Search
  • Jenna Rines

Resources I wish I knew about in my MSW - Part 3

Before we we get into the blog post, a quick reminder that we are looking to hear from those interested in writing, blogging, and creating content for the ISWEJ! Please email us at info@iswej.com.

This blog post will conclude the ‘Resources I wish I knew about in my MSW’ series featuring resources that have been shaping my thinking about social work and our role in advancing ecological justice. This final set of resources includes: fiction, non-fiction, essays, and poetry by authors outside of social work.


This is perhaps a more unconventional set of resources in comparison to the previous ones in Part 1 and Part 2 of the series, however reading works outside of the typical social work sphere have been helpful for me in creating space to think about futures that I want to contribute to (and ones that I want to fight against). These types of resources have significantly impacted my thinking about inclusive and transformative change thus far, and I wish that they were encouraged more during social work training.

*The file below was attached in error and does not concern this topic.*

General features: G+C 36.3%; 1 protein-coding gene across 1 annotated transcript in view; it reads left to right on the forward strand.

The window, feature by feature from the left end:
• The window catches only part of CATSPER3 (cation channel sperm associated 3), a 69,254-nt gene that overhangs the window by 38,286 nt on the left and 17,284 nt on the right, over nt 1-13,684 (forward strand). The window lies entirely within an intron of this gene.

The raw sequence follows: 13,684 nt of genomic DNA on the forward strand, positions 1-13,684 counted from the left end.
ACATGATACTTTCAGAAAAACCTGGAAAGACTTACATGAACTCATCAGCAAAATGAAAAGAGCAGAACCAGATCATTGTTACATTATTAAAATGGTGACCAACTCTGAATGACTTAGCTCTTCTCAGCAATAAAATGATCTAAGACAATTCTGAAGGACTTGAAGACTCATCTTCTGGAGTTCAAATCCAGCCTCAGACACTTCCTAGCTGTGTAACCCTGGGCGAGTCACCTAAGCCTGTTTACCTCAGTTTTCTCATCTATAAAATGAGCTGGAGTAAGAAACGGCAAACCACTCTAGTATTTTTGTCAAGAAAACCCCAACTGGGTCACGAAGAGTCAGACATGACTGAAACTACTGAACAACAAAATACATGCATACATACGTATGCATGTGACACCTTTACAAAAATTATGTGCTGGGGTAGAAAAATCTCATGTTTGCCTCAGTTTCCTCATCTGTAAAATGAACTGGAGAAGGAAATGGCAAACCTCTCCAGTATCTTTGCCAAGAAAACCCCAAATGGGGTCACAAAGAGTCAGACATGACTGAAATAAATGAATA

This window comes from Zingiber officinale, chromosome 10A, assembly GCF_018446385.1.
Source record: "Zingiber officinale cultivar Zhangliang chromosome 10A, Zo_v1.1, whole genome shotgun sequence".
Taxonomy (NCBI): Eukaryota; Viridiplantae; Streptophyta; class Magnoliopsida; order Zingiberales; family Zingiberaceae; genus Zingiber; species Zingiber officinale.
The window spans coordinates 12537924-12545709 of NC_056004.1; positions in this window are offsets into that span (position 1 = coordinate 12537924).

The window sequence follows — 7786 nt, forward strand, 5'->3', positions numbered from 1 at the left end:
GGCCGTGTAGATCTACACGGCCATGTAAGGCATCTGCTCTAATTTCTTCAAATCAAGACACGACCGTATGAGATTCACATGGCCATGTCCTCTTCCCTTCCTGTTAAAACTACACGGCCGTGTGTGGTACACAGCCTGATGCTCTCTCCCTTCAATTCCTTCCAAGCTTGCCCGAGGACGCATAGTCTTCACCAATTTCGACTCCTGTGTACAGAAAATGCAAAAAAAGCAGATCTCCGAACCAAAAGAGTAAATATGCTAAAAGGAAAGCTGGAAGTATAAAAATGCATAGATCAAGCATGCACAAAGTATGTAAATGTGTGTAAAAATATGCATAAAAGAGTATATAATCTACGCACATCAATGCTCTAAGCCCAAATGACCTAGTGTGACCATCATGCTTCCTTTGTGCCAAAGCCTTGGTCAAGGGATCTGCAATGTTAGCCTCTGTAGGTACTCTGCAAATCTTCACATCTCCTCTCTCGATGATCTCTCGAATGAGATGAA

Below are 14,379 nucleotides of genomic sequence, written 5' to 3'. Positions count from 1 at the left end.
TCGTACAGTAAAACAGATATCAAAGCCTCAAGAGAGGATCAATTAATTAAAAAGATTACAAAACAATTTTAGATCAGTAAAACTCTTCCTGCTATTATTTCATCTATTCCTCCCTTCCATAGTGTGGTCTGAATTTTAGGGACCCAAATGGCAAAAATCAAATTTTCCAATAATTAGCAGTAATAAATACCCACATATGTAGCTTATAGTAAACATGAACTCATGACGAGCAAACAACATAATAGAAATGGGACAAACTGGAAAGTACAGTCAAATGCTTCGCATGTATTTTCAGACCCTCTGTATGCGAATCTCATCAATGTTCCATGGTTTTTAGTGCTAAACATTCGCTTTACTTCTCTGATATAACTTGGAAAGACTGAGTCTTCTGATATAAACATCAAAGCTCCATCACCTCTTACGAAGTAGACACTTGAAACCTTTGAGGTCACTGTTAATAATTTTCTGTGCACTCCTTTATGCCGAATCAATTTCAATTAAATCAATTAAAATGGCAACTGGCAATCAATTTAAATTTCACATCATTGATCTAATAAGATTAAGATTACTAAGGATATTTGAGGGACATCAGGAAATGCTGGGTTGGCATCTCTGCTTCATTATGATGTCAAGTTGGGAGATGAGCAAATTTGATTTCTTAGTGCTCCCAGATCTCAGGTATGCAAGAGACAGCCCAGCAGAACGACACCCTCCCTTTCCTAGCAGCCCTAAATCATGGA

Even though many of the works of fiction are set in universes that have features different to our own world, they have provided me an opportunity to think about larger themes and issues relevant to social work in a less academic and more imagination-driven way (which does not always come naturally to me). Poetry, essays, and non-fiction have also been helpful in hearing a variety of perspectives through personal stories and lived experience that demonstrate the strength, vulnerability, and resilience of people and planet.


Let us know what you are reading, and what books have been impactful for you in your studies and/or work. We will gladly add them to the list to share with other community members! Happy reading!


Fiction:


Non-Fiction:


Poetry & Essays:


 

Thank you for reading! As always, please help us keep the conversation going by following us on Twitter (@theISWEJ), reaching out to us with your questions using this form, and letting us know how you would like to engage with the ISWEJ in this survey.

0 views0 comments